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New ISS 2021 Factors for Governance QualityScore Address Investor Hot Topics

ISS recently released updated methodology for its Governance QualityScore (GQS) rating system for institutional investors.  The new factors relate to areas of emerging concern to investors, with 11 of the 17 new factors addressing information security risk and oversight.  Other new factors relate to board matters, such as diversity, inclusion, practices and composition, and to compensation matters, such as whether and the extent to which special grants have been made to executive officers.  ISS also extended to the U.S. market certain factors regarding the number of boards on which directors serve and shareholder voting rights.  ISS further indicated that the updated methodology reflects the rebalancing of certain existing factors in the categories of Board Commitments and Litigation Rights.

ISS reviews its methodology annually to ensure that its approach remains closely aligned with ISS’ benchmark voting policies and reflects developments in regulatory and market practices.  Key updates to ISS’ benchmark voting policies for the 2021 proxy season are summarized in our December 11, 2020 post. The new factors and factors newly applied to the U.S. market include:

New Factors as of January 29, 2021:

Audit (Information Security Risk Oversight)

  • What percentage of the committee responsible for information security risk is independent? (Q403)
  • How often does senior leadership brief the board on information security matters? (Q404)
  • How many directors with information security experience are on the board? (Q405)

Audit (Information Security Risk Management)

  • Does the company disclose an approach on identifying and mitigating information security risks? (Q402)

Don’t Forget! Refresher on Glass Lewis COVID-19-Related Guidance and ISS Compensation-Related FAQs

For companies knee deep in proxy statement drafting and 2021 executive compensation decisions, we recommend a quick refresher on Glass Lewis’ December 2020 Approach to Executive Compensation in the Context of the COVID-19 Pandemic and ISS’ October 2020 COVID-19-related compensation FAQs, as well as ISS’ more general December 2020 compensation-related FAQs and equity plan-related FAQs.  Highlights include:

Glass Lewis Approach to Executive Compensation in the Context of the COVID-19 Pandemic

Glass Lewis released this December 2020 guidance to illustrate how it will apply its executive compensation policies in 2021 in the wake of COVID-19.  Glass Lewis noted that the pandemic has not changed its approach to executive pay, which is a “pragmatic, contextual approach that applies in good times and bad.”  Some of the key topics covered are:

Pay-for-Performance Analysis.  Glass Lewis does not expect the macroeconomic climate to have a drastic impact on its pay-for-performance model and will continue to take a holistic approach when evaluating the alignment between executive pay and company performance within the context of the pay-for-performance model and the pandemic.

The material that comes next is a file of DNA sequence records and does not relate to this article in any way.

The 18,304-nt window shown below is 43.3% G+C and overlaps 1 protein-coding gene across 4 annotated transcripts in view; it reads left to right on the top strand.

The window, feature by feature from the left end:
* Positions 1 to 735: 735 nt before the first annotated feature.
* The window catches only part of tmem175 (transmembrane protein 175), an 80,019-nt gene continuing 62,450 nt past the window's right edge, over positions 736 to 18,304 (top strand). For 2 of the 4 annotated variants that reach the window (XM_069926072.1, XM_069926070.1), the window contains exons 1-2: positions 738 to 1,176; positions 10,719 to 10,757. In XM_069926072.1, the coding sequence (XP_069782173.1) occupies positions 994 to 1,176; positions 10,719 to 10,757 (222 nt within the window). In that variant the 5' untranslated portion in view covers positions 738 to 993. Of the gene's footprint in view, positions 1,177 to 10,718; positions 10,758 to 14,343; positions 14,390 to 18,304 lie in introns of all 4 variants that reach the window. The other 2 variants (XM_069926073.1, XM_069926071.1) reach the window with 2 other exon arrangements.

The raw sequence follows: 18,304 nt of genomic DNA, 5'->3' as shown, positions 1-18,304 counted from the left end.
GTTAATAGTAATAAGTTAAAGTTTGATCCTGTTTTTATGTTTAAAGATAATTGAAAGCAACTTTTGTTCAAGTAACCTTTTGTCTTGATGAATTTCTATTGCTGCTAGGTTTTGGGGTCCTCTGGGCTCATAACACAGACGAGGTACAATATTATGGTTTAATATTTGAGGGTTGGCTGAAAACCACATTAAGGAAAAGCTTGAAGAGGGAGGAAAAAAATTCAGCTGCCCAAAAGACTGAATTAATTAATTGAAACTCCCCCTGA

Say-on-Pay Proposals.  Glass Lewis notes that how companies respond to changing macroeconomic conditions resulting from the pandemic will dominate say-on-pay votes.  Given that an executive’s base salary represents a relatively low portion of his or her total compensation, Glass Lewis will view temporary base salary reductions in the face of the pandemic to be token gestures.  Glass Lewis will instead look closely at overall pay levels, including scrutinizing mid-cycle pay

Nasdaq Board Diversity Proposal Faces Backlash

Nasdaq’s recent proposal mandating board diversity faces backlash, as 12 Republican senators on the U.S. Senate Banking Committee last week urged the SEC not to approve the proposed rules, which would require all U.S. Nasdaq-listed companies to disclose board diversity statistics and to have, or explain why they do not have, at least two diverse directors: one woman and one who self-identifies as either an underrepresented minority or LGBTQ.

While many anticipated that the SEC’s approval of the proposed rules would be a “slam dunk” given the current social climate, certain recent events suggest that approval may not necessarily be guaranteed.  These events include the senators’ disapproval and the SEC’s extension of the end of the comment period from January 25, 2021 to March 11, 2021.  Nasdaq and others, however, continue to fervently support the proposed rules.  In a letter dated February 5, 2021 to the SEC, counsel for Nasdaq reported that, by its count, 86% of the comment letters then submitted had supported adoption of the rules.  As reported in our December 2, 2020 post, Nasdaq believes its proposal would benefit investors and the public interest and cites in its SEC filing numerous empirical studies as support for its finding that diverse boards “are positively associated with improved corporate governance and financial performance.”  Nasdaq also noted calls for diversity from institutional investors, corporate stakeholders and legislators.

In the letter urging the SEC not to approve the proposed rules, the senators noted that Nasdaq appears to them

Nuts and Bolts of Electronic Signatures